MONTREAL — The Montreal Museum of Fine Arts presents a musical trip to Venice, a celebratory collection of witty comics, and contemporary and Canadian works.
First up is “Splendore a Venizia — Art and Music from the Renaissance to Baroque in the Serenissima,” a sumptuous array of artifacts that explores the relationships between art and music in the Venetian republic. In all, some 120 paintings, drawings, musical manuscripts and historical instruments are displayed.
The exhibit explores themes that include “Art and Music in the Public Square,” where the fanfare of ancient ceremonies and processions drew a Venetian crowd; “Art and Music in the Private Realm,” which highlights the musician, the concert setting and street scenes as a popular subjects in paintings; and “Art, Music and Mythology,” which spotlights allegorical and mythical figures as well as the advent of the opera.
Above all, classical music fills the air throughout the exhibit. Of note are a variety of antique historical instruments — many that date to the mid 16th and 17th centuries — including kettledrums; finger cymbals; and an intricate theorbo, a lute-like stringed instrument that would make any modern guitar player blush with envy. The exhibit even manages to squeeze in the most iconic symbol of Venice — a full size gondola.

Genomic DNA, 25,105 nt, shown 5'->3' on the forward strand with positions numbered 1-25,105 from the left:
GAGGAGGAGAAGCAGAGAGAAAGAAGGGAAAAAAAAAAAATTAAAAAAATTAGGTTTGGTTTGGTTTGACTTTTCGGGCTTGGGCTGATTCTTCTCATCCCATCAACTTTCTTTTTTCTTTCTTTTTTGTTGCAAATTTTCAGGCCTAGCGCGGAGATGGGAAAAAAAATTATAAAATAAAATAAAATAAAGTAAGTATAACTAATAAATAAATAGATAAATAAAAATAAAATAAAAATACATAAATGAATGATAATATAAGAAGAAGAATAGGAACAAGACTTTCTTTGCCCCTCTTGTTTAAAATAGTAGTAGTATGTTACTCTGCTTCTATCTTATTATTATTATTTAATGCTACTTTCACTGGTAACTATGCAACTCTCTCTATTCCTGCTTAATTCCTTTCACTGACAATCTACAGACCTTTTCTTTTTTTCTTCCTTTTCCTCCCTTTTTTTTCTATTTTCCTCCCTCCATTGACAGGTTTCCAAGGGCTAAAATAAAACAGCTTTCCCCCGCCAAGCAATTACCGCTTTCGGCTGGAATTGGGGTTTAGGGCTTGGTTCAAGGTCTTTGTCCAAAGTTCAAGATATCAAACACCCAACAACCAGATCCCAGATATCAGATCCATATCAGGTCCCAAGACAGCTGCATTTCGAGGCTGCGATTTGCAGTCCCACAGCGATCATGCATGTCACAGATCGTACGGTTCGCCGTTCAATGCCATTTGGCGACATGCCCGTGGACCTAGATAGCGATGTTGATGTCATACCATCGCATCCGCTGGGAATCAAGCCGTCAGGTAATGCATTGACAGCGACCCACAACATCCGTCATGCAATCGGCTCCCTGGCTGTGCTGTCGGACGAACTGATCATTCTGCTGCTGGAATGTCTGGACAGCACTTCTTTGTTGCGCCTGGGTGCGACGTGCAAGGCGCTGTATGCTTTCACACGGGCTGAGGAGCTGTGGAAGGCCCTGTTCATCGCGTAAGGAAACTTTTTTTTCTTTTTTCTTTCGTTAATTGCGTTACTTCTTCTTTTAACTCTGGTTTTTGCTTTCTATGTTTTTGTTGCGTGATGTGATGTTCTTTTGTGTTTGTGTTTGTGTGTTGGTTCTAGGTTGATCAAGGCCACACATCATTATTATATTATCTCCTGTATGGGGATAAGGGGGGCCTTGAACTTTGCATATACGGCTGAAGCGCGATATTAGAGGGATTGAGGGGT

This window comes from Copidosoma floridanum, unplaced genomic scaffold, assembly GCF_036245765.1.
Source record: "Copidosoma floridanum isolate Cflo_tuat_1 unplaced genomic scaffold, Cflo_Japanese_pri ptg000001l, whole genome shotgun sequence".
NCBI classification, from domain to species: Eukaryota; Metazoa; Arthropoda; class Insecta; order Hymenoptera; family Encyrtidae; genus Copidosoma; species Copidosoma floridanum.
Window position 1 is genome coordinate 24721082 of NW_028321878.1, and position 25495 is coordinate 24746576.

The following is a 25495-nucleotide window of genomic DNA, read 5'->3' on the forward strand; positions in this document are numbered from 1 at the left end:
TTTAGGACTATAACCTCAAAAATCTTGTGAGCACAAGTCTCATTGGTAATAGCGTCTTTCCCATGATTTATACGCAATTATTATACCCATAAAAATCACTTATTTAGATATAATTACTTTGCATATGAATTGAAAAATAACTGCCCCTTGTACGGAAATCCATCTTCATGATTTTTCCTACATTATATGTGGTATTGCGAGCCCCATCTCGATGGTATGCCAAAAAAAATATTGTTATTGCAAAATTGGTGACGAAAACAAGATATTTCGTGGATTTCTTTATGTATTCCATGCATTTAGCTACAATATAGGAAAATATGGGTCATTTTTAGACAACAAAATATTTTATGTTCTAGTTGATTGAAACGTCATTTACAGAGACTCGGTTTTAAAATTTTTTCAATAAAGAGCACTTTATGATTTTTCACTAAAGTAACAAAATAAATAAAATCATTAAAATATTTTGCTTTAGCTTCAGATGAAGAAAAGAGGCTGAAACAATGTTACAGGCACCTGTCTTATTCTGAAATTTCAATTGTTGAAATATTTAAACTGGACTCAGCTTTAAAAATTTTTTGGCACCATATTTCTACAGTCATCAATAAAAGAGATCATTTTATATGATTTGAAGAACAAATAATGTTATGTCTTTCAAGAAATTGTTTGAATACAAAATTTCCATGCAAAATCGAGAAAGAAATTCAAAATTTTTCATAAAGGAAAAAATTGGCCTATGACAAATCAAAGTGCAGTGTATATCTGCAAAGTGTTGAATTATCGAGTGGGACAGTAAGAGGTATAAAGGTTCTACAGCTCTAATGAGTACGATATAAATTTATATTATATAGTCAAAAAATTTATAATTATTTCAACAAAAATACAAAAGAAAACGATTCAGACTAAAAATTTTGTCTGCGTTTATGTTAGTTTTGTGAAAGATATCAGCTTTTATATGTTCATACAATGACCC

“Splendore a Venizia” continues through Jan. 19.
From the extravagant to the clever, the Museum of Fine Arts also displays “Comics at the Museum — 15 Artists from La Pasteque Reinterpret the Collection,” a witty artistic reinvention to celebrate the 15th anniversary of the Montreal-based comic publishing house Le Pasteque.
Here, 15 guest artists got to choose an object from the museum’s permanent collection to comically convey a work of art through colorful story panels.
For example, illustrator Michel Rabagliati’s “Sardines” tells the story of a blue-collar guy next door whose job it is to painstakingly place a multi-paneled advertisement for sardines on the side of a building. To the worker’s dismay, a fierce windstorm blows down all of the panels except for one — which happens to be the exact replica of Joan Miro’s abstract oil painting “Head.”